Memorial plaque for World War II Dead

Memorial plaque for World War II Dead

The chimes, paid for by a special subscription from the congregation, had first been heard on Christmas Eve the previous year, when the organist, Raymond S. Halse, played carols before the service.

At the June dedication service, St. Paul’s choir sang Reginald De Koven’s setting of Kipling’s “Recessional.” Father Taylor took the title of his sermon from the the poem’s stirring line, repeated at the end of each of the first three stanzas: “Lest we forget!”

New York Times 6 Mar 1945

New York Times 6 Mar 1945

Among those listed is Donald Shore Candlyn, who was born in Albany in 1925 and graduated cum laude from the Albany Academy in 1943. He died 26 Dec 1944 in Luxembourg, during the Battle of the Bulge. The monument shown below is in the Memorial Grove in Van Cortlandt Park, the Bronx.

Donald Shore Candlyn memorial, Van Cortlandt Park, the Bronx

Donald Shore Candlyn memorial, Van Cortlandt Park, the Bronx

Candlyn’s parents. T. Frederick H. Candlyn and Dorothy Ridgway Candlyn, had moved to New York City in 1943 when his father, who had been the organist and choirmaster of St. Paul’s Church from 1915 until 1943, was named to the same position at St. Thomas Church, Manhattan.

As related in a November 12, 1945 New York Times article, “Sgt. Donald S. Candlyn was killed by a sniper’s bullet on Dec. 26, 1944 while on a mission above and beyond the call of duty. With the Germans on the offensive at the time, American communications had broken down and Sergeant Candlyn, in the face of heavy fire, had volunteered as a foot runner to obtain orders.” Candlyn was posthumously awarded the Silver Star and Purple Heart.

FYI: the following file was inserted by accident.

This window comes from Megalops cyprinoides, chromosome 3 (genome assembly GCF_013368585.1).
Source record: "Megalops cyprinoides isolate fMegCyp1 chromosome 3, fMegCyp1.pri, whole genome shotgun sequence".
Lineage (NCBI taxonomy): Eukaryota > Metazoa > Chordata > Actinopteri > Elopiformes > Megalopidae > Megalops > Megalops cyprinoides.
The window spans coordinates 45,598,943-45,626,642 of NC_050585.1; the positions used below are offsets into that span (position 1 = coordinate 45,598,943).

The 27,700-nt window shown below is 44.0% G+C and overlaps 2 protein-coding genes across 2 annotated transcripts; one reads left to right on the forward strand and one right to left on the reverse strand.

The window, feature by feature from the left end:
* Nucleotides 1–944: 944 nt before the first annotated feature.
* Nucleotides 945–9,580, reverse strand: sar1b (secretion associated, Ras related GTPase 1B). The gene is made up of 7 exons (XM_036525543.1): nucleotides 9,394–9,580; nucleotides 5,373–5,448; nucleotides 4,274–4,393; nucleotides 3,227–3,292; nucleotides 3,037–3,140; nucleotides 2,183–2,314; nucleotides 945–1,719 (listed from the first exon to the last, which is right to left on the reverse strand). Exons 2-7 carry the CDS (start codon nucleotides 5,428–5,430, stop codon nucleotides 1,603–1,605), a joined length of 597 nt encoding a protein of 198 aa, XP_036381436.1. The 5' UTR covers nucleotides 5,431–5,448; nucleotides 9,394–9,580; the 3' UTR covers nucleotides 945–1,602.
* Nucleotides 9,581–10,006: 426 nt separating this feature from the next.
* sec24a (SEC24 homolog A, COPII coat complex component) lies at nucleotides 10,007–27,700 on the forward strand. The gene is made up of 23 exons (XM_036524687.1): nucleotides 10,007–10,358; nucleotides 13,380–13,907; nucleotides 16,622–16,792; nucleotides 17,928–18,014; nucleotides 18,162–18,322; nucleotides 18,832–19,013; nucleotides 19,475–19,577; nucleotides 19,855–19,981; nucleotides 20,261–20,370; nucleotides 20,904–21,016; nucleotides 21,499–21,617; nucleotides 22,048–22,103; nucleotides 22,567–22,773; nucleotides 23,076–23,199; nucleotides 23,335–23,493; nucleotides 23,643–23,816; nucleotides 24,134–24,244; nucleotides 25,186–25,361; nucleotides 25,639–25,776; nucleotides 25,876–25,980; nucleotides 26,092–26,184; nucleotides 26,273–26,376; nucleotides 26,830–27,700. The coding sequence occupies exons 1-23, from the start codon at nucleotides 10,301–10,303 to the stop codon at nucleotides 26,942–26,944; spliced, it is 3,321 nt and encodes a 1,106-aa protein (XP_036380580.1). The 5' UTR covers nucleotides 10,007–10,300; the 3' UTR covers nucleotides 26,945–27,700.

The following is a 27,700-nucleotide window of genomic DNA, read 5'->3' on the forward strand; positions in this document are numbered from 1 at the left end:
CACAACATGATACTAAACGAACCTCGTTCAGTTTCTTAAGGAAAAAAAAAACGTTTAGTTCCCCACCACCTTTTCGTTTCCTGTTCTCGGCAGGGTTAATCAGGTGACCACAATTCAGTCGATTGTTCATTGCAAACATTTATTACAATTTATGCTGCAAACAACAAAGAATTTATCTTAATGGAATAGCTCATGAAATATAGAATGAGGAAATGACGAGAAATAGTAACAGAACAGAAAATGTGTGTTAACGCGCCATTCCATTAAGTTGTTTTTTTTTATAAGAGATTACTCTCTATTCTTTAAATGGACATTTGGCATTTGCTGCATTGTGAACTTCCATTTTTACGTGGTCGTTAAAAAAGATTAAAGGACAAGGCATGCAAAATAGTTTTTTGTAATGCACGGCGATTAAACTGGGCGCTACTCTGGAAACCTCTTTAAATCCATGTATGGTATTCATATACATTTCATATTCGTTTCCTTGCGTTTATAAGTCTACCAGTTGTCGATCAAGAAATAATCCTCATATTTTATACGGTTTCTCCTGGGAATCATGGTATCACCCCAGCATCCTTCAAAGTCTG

In a will signed just before leaving for war, Donald Candlyn made several bequests. We know that one provision was for his father’s new church: in April 1948 a  new principal four-foot stop on the St. Thomas organ was dedicated in his memory. But the 19-year-old also left a bequest to St. Paul’s Church. In our chapel is a window that was a gift of Donald Shore Candlyn.

Donald Shore Candlyn window, St. Paul's Chapel

Donald Shore Candlyn window, St. Paul’s Chapel

Detail, Donald Shore Candlyn window, St. Paul's Chapel

Detail, Donald Shore Candlyn window, St. Paul’s Chapel

The Jay Street Parish House

The Parish House for St. Paul’s Lancaster Street building was at 79 Jay Street, at the rear of the church building. It consisted of two buildings, both donated in memory of long-time members. This photograph, from the 1920 Year Book, is the earliest that shows both sections.

St. Paul's Jay Street Parish House, 1920

St. Paul’s Jay Street Parish House, 1920

The older section on the east side was built in 1883 through a donation by John Henry Van Antwerp in memory of his wife Martha Nancy Wiswall Van Antwerp, who had died in 1880.

John Henry Van Antwerp

John Henry Van Antwerp

John H. Van Antwerp was first elected to the vestry in 1858 and became senior warden in 1862. At the time of his retirement in 1902 he had served continuously as senior warden for an amazing 41 years.